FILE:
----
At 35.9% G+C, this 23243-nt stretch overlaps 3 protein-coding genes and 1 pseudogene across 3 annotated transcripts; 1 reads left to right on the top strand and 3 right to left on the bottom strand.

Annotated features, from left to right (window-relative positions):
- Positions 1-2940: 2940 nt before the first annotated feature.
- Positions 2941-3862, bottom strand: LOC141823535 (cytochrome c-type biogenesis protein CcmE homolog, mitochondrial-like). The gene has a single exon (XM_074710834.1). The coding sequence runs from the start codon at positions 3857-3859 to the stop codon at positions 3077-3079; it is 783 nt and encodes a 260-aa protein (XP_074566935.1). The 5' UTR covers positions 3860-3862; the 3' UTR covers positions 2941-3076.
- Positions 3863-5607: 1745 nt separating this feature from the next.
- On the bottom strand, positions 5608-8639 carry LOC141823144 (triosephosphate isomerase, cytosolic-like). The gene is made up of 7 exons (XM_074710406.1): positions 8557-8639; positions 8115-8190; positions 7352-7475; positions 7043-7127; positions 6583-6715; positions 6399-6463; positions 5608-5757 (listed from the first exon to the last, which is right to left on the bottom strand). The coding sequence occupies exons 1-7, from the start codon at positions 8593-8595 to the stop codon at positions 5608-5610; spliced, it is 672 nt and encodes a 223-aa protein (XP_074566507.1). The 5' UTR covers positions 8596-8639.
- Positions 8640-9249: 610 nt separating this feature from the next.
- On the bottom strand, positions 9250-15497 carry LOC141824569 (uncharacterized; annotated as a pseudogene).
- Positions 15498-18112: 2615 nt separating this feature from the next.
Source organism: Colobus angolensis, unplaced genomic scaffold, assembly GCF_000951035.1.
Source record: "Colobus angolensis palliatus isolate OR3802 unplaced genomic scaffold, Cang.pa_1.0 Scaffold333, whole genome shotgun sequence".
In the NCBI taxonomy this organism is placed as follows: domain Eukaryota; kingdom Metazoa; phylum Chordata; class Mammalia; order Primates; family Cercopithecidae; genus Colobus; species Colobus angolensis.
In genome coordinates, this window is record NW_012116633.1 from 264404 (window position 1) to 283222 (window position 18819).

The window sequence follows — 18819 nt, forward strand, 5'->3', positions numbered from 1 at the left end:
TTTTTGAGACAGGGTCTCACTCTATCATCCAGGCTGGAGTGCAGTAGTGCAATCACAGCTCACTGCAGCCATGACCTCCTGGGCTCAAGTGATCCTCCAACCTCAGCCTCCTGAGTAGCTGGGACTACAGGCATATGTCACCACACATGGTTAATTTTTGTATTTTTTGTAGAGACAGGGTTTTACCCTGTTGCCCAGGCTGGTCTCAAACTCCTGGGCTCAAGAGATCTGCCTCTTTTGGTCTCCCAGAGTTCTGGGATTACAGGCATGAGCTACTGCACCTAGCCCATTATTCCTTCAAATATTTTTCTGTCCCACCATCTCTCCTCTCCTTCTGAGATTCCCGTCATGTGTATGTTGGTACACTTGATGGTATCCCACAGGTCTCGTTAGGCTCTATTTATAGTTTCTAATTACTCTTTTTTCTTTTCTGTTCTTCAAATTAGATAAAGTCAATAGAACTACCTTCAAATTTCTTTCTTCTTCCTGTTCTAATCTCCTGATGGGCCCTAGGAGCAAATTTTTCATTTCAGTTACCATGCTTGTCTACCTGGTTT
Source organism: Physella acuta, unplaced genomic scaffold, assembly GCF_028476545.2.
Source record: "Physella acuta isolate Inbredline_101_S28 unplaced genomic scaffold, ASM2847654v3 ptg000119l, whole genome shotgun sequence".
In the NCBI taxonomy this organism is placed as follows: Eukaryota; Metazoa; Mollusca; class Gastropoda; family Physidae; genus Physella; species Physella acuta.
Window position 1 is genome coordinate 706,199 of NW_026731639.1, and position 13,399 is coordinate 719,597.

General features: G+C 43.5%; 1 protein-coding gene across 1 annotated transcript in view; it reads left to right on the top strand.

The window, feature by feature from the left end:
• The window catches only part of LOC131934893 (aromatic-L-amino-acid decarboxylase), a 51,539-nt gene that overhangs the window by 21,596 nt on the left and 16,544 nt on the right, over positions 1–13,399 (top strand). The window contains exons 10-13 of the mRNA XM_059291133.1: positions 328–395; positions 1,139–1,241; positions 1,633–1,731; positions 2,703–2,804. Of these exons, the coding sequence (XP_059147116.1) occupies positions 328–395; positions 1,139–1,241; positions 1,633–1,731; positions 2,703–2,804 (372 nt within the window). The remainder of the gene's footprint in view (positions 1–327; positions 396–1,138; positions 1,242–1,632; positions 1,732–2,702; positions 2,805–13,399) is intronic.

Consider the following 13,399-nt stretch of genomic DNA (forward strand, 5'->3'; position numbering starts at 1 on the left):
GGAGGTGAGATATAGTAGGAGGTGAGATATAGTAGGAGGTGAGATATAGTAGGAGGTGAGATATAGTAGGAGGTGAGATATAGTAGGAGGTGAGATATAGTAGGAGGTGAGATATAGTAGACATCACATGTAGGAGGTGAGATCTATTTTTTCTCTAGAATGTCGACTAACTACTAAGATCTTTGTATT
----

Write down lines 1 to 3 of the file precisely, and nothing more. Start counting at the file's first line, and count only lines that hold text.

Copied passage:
At 35.9% G+C, this 23243-nt stretch overlaps 3 protein-coding genes and 1 pseudogene across 3 annotated transcripts; 1 reads left to right on the top strand and 3 right to left on the bottom strand.

Annotated features, from left to right (window-relative positions):
- Positions 1-2940: 2940 nt before the first annotated feature.